I hesitate posting this because deep down i want to support the Land Manager but things can happen pretty fast in Sedona if they want it to. Case in point, the Soldier's Pass area area and the new trails associated with slim shady near the Yavapai Vista or whatever it's called *ie., Coconino, Kaibab, etc.) have been approved through a categorical exclusion process. A step below NEPA. I'm not sure the latter has been used for any of the recent new work and/or the adoption. NEPA is a much bigger deal and as Chalkpaw alludes, can take years....and years. It's no wonder why locals took things into their own hands.

    I'm on the outside looking in but don't let what looks like an enormous red tape bureaucratic waste of public meeting time get you down. Give it some time. Or not, but the tide is changing.
    Rockman:

    Thanks for you response. As I have brought up previously, I have asked Justin why he could not have helped the group I was working with on what answers regarding trail maintenance the RTCA was looking for in our one of nine discussion groups.

    It seemed like the answers to "why do you need trail maintenance" were obvious. Kind of like why do you need to check the oil level in your car.

    So far Justin has not gotten back with us to explain why he wasn't able to help with the answers. We weren't given any study materials before the meeting so what ever answers we came up with, like mine to incorporate an Adopt-a-Trail program, was not an appropriate answer like safety, maintain trail sustainability and maintain the trail character at a certain level. An Adopt-a-Trail program would address those issues, but it wasn't the answer the RTCA was looking for.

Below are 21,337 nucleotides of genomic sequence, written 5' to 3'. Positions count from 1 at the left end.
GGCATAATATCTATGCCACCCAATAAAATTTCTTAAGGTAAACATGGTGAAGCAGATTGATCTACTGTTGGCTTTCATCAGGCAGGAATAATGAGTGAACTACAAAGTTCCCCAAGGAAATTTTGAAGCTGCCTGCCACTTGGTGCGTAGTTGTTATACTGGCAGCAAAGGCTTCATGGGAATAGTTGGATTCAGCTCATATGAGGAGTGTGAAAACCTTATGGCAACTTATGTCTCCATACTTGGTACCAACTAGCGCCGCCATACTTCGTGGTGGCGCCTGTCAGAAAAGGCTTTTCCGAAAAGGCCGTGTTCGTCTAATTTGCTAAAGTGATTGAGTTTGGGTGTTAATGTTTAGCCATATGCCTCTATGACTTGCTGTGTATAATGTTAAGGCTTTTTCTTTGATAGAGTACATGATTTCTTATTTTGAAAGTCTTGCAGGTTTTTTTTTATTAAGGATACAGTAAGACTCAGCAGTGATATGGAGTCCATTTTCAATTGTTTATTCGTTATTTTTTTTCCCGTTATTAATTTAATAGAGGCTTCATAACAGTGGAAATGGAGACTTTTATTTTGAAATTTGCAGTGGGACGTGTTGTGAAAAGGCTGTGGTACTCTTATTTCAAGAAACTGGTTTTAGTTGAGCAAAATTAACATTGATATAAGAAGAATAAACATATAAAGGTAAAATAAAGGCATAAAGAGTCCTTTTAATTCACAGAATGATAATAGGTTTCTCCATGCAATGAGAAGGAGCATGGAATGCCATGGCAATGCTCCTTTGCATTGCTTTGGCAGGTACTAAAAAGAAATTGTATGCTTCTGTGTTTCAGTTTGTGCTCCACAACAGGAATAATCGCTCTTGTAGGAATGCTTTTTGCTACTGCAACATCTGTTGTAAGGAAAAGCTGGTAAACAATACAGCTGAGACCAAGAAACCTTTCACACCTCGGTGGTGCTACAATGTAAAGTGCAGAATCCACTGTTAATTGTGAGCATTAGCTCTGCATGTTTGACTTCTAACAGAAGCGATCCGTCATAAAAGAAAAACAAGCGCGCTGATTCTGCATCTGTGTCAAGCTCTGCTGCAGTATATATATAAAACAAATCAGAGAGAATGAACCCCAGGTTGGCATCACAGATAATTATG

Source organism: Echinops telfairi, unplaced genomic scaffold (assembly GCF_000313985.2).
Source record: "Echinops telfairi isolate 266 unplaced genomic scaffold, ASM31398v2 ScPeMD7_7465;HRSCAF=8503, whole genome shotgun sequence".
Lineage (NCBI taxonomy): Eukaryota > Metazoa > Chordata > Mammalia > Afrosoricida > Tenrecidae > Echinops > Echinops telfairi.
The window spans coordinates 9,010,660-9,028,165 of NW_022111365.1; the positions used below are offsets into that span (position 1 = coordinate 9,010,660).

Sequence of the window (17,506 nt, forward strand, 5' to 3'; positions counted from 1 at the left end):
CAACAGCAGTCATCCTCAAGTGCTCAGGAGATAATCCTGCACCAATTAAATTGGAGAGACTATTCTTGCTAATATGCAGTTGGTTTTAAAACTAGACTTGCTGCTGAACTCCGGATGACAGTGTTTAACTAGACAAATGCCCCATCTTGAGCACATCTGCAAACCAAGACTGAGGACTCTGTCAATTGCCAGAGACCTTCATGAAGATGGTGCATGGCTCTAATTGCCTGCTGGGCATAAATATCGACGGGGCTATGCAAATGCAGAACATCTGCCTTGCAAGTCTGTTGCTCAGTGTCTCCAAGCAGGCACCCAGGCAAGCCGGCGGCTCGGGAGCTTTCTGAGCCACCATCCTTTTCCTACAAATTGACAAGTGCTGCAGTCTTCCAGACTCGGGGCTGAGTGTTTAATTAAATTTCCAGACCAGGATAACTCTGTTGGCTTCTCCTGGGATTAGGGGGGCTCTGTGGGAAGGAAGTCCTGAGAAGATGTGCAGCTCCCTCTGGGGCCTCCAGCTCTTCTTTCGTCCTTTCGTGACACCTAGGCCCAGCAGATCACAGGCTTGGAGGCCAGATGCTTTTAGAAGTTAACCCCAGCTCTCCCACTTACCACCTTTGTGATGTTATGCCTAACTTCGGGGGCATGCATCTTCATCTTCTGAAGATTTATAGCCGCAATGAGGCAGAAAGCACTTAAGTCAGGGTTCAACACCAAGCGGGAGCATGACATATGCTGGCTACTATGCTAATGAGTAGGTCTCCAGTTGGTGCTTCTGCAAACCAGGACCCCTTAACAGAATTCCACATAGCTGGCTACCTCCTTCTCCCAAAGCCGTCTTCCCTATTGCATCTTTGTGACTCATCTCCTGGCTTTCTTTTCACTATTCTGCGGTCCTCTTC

If Justin was being paid to be at the meeting I would think he would want to be more helpful. If he was there as a volunteer then I guess he didn't have to help us out even though he knew the answers and was listening to the whole discussion.

    It would be nice if the facilitator could post the questions that we are going to be getting at the next meeting at least a week before the next meeting, so those of us that want to come better prepared to the meeting could get a chance to research the answers before the meeting.

    The nine groups of questions could easily be posted online prior to the meeting. I for one am curious what kind of format the next meeting will have? Nine groups came up to a multitude of different answers to the questions they were being asked. Daniel gave one of the best recaps to what his group came up with which looked like over ten written points. I am not sure what the specific subject was, but I think it addressed 5.) a purpose built trail system with diversity of character, challenge, experience, and mileage for hikers, bikers and equestrians.

    Anyway I am curious how the numerous answers to the individual group will be moved forward to the next meetings questions for the group.